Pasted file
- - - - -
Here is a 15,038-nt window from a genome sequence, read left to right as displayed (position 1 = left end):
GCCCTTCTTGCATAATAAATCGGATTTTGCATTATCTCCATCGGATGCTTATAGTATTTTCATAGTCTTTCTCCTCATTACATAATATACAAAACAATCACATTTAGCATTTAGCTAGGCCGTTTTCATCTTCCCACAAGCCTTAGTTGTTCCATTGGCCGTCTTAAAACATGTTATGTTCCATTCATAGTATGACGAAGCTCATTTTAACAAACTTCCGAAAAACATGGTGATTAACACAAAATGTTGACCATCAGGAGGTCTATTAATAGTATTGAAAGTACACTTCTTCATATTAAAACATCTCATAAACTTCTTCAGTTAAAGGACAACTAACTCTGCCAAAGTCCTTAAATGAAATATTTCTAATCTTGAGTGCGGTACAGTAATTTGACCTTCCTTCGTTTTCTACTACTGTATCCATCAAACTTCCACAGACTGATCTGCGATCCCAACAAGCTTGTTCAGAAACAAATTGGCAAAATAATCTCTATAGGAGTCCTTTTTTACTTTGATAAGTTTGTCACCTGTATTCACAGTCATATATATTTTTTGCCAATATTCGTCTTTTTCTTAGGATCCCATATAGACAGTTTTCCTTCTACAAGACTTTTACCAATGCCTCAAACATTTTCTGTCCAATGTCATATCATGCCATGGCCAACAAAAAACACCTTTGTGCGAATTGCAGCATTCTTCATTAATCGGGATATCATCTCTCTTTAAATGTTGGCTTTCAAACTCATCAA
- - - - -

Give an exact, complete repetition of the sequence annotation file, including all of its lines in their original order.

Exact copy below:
Here is a 15,038-nt window from a genome sequence, read left to right as displayed (position 1 = left end):
GCCCTTCTTGCATAATAAATCGGATTTTGCATTATCTCCATCGGATGCTTATAGTATTTTCATAGTCTTTCTCCTCATTACATAATATACAAAACAATCACATTTAGCATTTAGCTAGGCCGTTTTCATCTTCCCACAAGCCTTAGTTGTTCCATTGGCCGTCTTAAAACATGTTATGTTCCATTCATAGTATGACGAAGCTCATTTTAACAAACTTCCGAAAAACATGGTGATTAACACAAAATGTTGACCATCAGGAGGTCTATTAATAGTATTGAAAGTACACTTCTTCATATTAAAACATCTCATAAACTTCTTCAGTTAAAGGACAACTAACTCTGCCAAAGTCCTTAAATGAAATATTTCTAATCTTGAGTGCGGTACAGTAATTTGACCTTCCTTCGTTTTCTACTACTGTATCCATCAAACTTCCACAGACTGATCTGCGATCCCAACAAGCTTGTTCAGAAACAAATTGGCAAAATAATCTCTATAGGAGTCCTTTTTTACTTTGATAAGTTTGTCACCTGTATTCACAGTCATATATATTTTTTGCCAATATTCGTCTTTTTCTTAGGATCCCATATAGACAGTTTTCCTTCTACAAGACTTTTACCAATGCCTCAAACATTTTCTGTCCAATGTCATATCATGCCATGGCCAACAAAAAACACCTTTGTGCGAATTGCAGCATTCTTCATTAATCGGGATATCATCTCTCTTTAAATGTTGGCTTTCAAACTCATCAA